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Flexible refinement in EM maps with NCS

This version of the program uses Non-Crystallographic Symmetry, if available. It generates the entire particle from just the monomer coordinates and the NCS operators. Refinement is still performed against phased phased structure factors along Normal Mode directions of low frequency derived from the monomer.
We do also have a version that calculates the normal modes from the entire particle (not on line).
In addition to the PDB file containing the monomer coordinates and the formatted structure factors data files, you must choose:

  • A file containing NCS operators.
  • The resolution limits of the data.
  • The number of modes to use (increasing frequency order).
The engine of refinement is a Conjugate-Gradient algorithm that will optimize the amplitudes of the modes to fit experimental data.

This is intended to be used with (cryo) electron microscopy data, expressed in reciprocal space. For this, you need first to (Fourier) transform the electron density map of electron microscopy data into structure factors (reciprocal space) in your space group, e.g. P1.

See the Documents section on the left for more details on how to invert your map into structure factors (Get Struct. Fact.).

Your email adress: (Recommended, for notification)

Job title: (Recommended, only alphanumerical characters)

PDB file with monomer to refine (max 2400 aa)

File with unit cell and non-crystallographic symmetry operators: Example (O-style)

File with phased structure factors: (max 70,000)

Lowest & highest reflection resolution to use (Å):

First and last normal modes to use: (max 106)

Input data formats

  • The job title is just for your own identification, but note that it will show up in the public job queue (but your results will not be public).

  • The coordinate files should be in PDB format, with only a single structure (no multiple models). Atoms marked with alternate residue flags will be removed. By default the refinement only uses C-alpha atoms, and the refined output will only consist of C-alpha coordinates.

  • The symmetry data is a text file that describes the box and symmetry operators. On the first line there should be six numbers, representing unit cell dimensions (a,b,c) in Ångströms and the cell angles (alpha,beta,gamma) in degrees.
    This is followed by the number of non-crystallographic symmetry operators to be read, which are using the O program format. Each operator is 3x3 matrix representing the rotation, followed by a vector representing the translation. A couple of examples (you should NOT just copy these):

  • The reflection data is a free-format text file with one reflection per line, including the phase. Columns are separated by at least one space, and there are 5 columns per line. The first three are integers corresponding to the h,k,l indices. Column 4 is the amplitude of the reflection and column 5 the phase in degrees. Reflections outside the low/high limits specified by you will be discarded. An example: Fobs_env.data.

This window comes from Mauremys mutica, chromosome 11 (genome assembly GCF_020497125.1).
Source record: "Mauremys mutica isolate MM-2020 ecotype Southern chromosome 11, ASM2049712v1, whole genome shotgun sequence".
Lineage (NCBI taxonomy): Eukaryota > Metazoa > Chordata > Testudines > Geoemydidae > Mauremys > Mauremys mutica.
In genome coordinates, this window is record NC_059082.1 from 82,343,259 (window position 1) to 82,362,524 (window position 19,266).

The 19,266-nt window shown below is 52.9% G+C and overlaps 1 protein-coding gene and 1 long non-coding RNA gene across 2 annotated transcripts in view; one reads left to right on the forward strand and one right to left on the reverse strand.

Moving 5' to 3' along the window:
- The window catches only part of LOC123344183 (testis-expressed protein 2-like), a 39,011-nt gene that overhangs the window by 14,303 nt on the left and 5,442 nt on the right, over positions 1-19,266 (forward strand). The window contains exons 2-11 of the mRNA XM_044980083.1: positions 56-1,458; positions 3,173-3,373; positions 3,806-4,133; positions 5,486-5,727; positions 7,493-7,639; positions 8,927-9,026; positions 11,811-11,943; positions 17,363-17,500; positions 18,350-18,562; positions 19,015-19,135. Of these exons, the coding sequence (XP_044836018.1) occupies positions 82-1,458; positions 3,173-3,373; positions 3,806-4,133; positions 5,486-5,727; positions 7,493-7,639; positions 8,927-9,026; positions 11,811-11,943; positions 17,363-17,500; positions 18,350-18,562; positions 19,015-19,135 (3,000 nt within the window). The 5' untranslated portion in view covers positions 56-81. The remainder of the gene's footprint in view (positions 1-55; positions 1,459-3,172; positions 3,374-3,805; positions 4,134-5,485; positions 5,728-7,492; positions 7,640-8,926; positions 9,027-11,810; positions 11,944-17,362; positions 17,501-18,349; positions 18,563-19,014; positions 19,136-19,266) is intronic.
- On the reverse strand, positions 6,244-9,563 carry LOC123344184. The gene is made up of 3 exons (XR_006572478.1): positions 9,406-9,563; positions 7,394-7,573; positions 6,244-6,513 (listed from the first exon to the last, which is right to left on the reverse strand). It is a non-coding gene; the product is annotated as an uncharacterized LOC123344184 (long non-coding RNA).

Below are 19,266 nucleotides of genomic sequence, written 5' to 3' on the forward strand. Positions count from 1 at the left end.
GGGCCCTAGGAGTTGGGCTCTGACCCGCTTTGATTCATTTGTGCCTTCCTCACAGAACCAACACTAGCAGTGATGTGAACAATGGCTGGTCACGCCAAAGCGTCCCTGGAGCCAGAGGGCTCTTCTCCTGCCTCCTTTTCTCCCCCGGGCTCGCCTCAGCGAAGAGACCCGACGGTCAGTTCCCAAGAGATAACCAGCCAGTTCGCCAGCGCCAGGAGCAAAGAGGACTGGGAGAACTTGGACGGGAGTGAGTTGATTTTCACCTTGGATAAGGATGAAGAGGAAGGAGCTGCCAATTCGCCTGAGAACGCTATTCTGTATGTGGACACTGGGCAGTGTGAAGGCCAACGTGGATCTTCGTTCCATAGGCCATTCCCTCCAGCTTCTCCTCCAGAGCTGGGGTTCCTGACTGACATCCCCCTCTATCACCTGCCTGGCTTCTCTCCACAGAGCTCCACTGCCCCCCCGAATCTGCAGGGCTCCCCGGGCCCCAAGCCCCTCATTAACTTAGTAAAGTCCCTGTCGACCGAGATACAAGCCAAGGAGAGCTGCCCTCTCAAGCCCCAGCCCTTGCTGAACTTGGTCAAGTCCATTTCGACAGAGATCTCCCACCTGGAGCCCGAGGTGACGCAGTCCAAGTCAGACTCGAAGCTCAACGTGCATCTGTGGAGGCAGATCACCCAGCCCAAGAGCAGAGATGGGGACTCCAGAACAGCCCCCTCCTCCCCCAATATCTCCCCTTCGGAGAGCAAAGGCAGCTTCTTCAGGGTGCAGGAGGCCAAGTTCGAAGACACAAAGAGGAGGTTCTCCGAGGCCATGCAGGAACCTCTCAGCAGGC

• The refinement is carried out in reciprocal space using normal mode amplitudes. Low-frequency modes offer the advantage to allow for collective and large- amplitude movements. In the order of 10 modes should work well for normal proteins, but you can experiment with higher values, although the execution will be slower. If you choose to include modes 1-6, the program will also attempt rigid-body refinement.
    In any case, you should watch closely the output file which displays some information about possible CA-CA distances violations. If there are too many of these violations, the model should be discarded and another job (with a smaller number of modes) submitted, until this kind of behaviour disappears.

  • The number of modes is usually 7-16 or 7-21. If you want to refine the position and orientation of the model in the map as well, you can use the first 6 modes (i.e. modes 1 to 16 for instance). Their frequency is damped to soften the effect of this refinement using (lambda(k),k=1,6) = lambda(7)/5., as suggested in Hinsen et al., Biophys. J. (2005) 88:818-827.

Help to get the NCS operators

In most cases, the map will be oriented such that the z-axis is the rotation axis, going through the origin.
If you already have a PDB file (starting model) displaying the desired symmetry, you may run the little Fortran program attached to get the NCS operators relating each of the subunits to the first one.
All you have to do is change the size of the blocks (901 in the example attached).
See some Fortran code for details.
WARNING! However, this should only be done if the PDB file has the desired symmetry, which is the one of the map, of course. Problems may arise if the center of the map is not (0., 0., 0.).

If you want to generate the full PDB file from the refined monomer file, you may run the little Fortran program below using the NCS operators obtained above (prompted by the program as a separate file). See some Fortran code for details.

  Marc Delarue http://lorentz.dynstr.pasteur.fr
Page last modified 17:40 May 10, 2017.